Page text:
- Consider the extra costs: Remember to factor in other homeownership expenses like property taxes, insurance, maintenance, and utilities. Make sure to include a down payment and closing costs to your list of extra costs. The larger the down payment, the less you’ll need to borrow from a lender. Most closing costs are 3%-6% of the purchase price of the home. Check out our budgeting worksheet to help you get started on a comprehensive budget that includes these costs.
Research Your Home Loan Options
When it comes to home loans, there are several options available to choose from. Let’s take a closer look at the three most common types:
- Federal Housing Administration (FHA) Loans
- VA Loans
- Conventional Loans
Federal Housing Administration (FHA) Loans: These loans are popular among first-time homebuyers. FHA loans are backed by the government, allowing borrowers to secure financing for a house with a lower down payment (usually 3.5%). These types of loans are also more lenient on credit score requirements. However, FHA loans do require an Up Front Mortgage Insurance Premium and a mortgage insurance premium (MIP) to be paid.
VA Loans: Veterans, active-duty military personnel, and eligible surviving spouses have the benefit of VA loans. These loans are guaranteed by the Department of Veterans Affairs and offer several benefits: no down payment required, low-interest rates, limited closing costs, no need for Private Mortgage Insurance (PMI), and this loan is a lifetime benefit. If you qualify, a VA loan can be an excellent option.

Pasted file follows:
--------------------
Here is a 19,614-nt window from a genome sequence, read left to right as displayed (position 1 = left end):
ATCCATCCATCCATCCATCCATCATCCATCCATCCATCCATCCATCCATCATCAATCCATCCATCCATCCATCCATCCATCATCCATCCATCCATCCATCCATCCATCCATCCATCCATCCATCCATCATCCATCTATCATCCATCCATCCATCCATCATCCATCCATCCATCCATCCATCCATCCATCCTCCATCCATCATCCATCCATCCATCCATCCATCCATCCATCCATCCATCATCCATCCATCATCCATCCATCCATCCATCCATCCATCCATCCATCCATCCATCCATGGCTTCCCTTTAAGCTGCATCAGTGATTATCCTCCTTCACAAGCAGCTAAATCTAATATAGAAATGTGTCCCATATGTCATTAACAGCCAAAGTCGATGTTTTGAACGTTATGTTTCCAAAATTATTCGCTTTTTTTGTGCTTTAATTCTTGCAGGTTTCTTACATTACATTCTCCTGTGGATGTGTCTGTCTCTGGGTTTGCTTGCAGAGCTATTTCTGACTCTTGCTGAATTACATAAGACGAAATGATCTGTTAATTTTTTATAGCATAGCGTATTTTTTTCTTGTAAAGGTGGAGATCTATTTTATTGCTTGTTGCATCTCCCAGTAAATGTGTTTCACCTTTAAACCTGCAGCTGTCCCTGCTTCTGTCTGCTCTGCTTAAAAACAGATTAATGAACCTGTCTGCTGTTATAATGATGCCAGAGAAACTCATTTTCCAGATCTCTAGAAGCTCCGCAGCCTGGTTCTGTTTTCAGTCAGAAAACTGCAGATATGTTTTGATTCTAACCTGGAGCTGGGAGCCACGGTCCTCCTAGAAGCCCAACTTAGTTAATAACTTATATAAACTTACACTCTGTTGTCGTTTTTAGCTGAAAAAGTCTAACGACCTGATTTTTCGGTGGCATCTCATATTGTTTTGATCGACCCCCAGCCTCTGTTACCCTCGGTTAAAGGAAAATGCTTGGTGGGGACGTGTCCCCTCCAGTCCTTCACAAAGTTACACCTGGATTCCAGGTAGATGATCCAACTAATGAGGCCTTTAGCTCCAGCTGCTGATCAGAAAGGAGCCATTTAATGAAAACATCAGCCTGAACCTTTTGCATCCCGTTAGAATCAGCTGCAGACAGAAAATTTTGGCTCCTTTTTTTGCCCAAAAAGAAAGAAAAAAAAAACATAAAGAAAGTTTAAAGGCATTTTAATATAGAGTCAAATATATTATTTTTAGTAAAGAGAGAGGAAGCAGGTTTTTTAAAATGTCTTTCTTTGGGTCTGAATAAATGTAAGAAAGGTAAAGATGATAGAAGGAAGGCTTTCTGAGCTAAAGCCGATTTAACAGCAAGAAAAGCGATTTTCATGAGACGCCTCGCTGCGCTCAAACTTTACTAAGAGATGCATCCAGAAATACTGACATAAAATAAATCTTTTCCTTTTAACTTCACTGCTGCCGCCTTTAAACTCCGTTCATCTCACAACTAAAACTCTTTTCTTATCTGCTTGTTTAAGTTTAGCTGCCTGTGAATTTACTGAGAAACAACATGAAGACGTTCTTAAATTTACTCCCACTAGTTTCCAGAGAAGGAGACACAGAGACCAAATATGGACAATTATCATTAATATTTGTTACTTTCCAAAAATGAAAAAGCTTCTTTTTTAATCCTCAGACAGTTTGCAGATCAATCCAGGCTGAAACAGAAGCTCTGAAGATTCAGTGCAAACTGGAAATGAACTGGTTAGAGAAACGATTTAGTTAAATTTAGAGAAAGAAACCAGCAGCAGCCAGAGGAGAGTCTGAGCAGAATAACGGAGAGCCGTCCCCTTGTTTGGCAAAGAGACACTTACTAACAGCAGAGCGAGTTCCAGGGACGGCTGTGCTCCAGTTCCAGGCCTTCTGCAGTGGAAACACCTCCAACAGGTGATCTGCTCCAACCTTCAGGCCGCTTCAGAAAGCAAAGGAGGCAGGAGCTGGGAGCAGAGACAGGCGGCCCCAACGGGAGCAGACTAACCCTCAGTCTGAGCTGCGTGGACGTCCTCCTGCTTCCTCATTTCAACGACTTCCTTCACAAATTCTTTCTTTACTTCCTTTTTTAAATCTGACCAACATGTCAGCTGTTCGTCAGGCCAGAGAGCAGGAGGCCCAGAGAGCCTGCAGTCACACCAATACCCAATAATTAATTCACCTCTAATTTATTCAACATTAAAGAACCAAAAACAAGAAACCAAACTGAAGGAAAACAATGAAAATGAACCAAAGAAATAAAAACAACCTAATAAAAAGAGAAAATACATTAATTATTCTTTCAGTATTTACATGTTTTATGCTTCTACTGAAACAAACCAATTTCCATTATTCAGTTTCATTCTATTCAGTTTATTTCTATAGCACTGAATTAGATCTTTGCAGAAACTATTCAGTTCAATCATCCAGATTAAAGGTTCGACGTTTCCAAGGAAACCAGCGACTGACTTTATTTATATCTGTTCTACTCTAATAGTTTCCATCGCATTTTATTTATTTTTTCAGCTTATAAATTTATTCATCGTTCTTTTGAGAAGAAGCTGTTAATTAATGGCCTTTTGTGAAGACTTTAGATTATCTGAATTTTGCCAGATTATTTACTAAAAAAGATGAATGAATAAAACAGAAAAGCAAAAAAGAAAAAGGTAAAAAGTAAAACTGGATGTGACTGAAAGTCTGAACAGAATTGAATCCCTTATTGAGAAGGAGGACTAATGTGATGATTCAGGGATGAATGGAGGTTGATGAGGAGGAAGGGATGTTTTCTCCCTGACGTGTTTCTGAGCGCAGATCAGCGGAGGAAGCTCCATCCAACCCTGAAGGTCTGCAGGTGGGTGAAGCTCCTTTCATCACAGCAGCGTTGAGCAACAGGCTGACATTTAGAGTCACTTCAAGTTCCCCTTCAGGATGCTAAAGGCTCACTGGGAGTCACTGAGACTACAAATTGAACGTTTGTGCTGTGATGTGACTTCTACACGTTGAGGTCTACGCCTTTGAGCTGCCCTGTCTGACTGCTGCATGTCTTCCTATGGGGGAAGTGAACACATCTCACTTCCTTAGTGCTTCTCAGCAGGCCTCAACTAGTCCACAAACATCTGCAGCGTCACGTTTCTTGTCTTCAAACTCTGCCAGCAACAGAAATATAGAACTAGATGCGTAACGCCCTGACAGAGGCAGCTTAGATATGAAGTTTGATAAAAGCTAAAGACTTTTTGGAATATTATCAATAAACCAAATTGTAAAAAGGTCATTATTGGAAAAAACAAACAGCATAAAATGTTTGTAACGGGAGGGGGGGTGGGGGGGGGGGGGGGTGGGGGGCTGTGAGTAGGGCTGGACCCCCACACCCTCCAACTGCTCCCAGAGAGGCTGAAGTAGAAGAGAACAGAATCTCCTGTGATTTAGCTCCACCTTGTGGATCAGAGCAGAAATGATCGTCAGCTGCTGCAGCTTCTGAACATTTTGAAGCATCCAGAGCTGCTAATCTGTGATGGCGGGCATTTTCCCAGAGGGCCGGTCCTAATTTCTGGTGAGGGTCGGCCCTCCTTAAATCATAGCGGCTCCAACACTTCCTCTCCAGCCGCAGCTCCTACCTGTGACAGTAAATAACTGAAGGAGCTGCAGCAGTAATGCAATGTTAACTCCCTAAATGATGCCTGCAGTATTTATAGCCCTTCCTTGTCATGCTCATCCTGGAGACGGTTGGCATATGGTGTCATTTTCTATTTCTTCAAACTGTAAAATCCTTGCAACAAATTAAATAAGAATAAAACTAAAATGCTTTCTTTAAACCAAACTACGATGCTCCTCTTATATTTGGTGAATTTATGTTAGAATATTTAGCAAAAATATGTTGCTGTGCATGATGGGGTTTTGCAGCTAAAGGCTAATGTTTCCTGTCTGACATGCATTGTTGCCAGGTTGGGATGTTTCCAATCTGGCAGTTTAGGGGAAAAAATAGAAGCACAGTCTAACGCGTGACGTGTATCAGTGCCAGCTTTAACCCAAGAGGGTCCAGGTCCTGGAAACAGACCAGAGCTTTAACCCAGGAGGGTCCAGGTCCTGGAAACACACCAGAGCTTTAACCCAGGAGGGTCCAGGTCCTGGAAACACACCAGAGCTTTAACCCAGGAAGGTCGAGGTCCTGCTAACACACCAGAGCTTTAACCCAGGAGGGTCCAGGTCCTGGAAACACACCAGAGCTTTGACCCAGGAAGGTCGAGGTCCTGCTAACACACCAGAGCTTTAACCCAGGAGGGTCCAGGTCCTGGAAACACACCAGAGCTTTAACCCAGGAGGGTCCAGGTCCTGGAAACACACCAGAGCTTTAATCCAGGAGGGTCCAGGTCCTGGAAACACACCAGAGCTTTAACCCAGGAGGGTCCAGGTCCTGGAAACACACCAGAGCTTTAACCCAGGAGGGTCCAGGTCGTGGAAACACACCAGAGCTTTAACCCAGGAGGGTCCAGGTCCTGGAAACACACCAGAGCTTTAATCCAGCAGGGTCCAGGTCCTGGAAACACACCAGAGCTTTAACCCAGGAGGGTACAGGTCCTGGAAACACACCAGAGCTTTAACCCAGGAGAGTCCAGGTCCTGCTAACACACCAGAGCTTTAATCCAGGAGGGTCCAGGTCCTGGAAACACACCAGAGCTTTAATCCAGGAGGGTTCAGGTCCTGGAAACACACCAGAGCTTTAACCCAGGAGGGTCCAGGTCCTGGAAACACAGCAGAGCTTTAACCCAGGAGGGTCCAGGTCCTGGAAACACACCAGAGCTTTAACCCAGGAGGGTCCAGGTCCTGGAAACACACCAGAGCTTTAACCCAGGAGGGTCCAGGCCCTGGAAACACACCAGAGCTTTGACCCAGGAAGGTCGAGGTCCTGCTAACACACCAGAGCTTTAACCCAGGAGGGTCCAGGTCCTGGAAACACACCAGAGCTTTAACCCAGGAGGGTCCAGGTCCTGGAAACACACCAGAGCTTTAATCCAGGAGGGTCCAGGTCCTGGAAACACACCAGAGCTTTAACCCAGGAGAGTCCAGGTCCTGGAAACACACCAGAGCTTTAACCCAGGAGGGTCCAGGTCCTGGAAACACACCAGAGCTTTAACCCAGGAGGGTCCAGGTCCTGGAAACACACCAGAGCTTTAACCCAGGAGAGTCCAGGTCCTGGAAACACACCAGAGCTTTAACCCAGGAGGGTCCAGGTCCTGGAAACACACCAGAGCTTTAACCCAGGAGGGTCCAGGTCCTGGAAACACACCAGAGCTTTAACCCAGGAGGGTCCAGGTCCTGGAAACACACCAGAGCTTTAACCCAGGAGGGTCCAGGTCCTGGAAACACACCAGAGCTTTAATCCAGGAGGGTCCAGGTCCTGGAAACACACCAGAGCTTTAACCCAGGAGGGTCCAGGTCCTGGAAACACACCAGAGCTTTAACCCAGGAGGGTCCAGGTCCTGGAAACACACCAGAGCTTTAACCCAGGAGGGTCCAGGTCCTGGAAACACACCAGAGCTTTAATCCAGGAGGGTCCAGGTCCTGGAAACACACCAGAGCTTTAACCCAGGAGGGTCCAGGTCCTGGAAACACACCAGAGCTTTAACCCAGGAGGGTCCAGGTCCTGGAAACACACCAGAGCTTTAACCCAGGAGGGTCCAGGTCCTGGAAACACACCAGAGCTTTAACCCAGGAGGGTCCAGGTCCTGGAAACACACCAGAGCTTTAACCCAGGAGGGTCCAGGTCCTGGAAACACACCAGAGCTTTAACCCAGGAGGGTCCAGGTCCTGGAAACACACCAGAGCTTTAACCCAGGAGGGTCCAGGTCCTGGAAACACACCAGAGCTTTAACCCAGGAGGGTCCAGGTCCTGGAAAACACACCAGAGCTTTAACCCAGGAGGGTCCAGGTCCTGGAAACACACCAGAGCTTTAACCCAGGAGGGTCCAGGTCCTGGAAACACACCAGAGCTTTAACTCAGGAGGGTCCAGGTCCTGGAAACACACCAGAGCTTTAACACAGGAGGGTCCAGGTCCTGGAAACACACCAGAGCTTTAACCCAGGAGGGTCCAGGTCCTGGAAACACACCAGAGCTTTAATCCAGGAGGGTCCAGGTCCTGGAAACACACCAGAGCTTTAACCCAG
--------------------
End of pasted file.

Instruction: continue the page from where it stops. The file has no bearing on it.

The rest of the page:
Conventional Loans: Conventional loans are not backed by the government. They usually require a higher credit score and a larger down payment (usually 5% to 20%). However, conventional loans typically cost less and offer more flexibility in terms of the amount of the loan, property types, and mortgage insurance options.
Finding the Right Lender
When searching for a lender for your home loans, consider the following:
- The lender’s available loan options
- Lender rates and fees
- The lender’s reputation, including customer satisfaction and customer service reputation
Once you find a lender you like, you’ll need to apply for initial approval. Your lender will expect you to submit necessary documents such as identification, income verification, tax returns, and bank statements. It’s necessary to obtain pre-approval from a lender before starting the search for your new home. To get pre-approved, your lender will look at your credit report and estimate how much money you’ll be able to borrow.
Borrowing Made Simple
Buying your first home can be an intimidating process, but you deserve a partner you can count on. At Highlands Community Bank, you’re more than just a number. We’re invested in our community and make local decisions you can count on. We personally review every loan with attention to detail and take the time to consider the whole person, not just the numbers on the application.
Highlands Community Bank offers competitive loans with flexible options for residents of Covington, Clifton Forge, Hot Springs, and the surrounding communities. Talk with one of our loan experts today and start your journey to homeownership.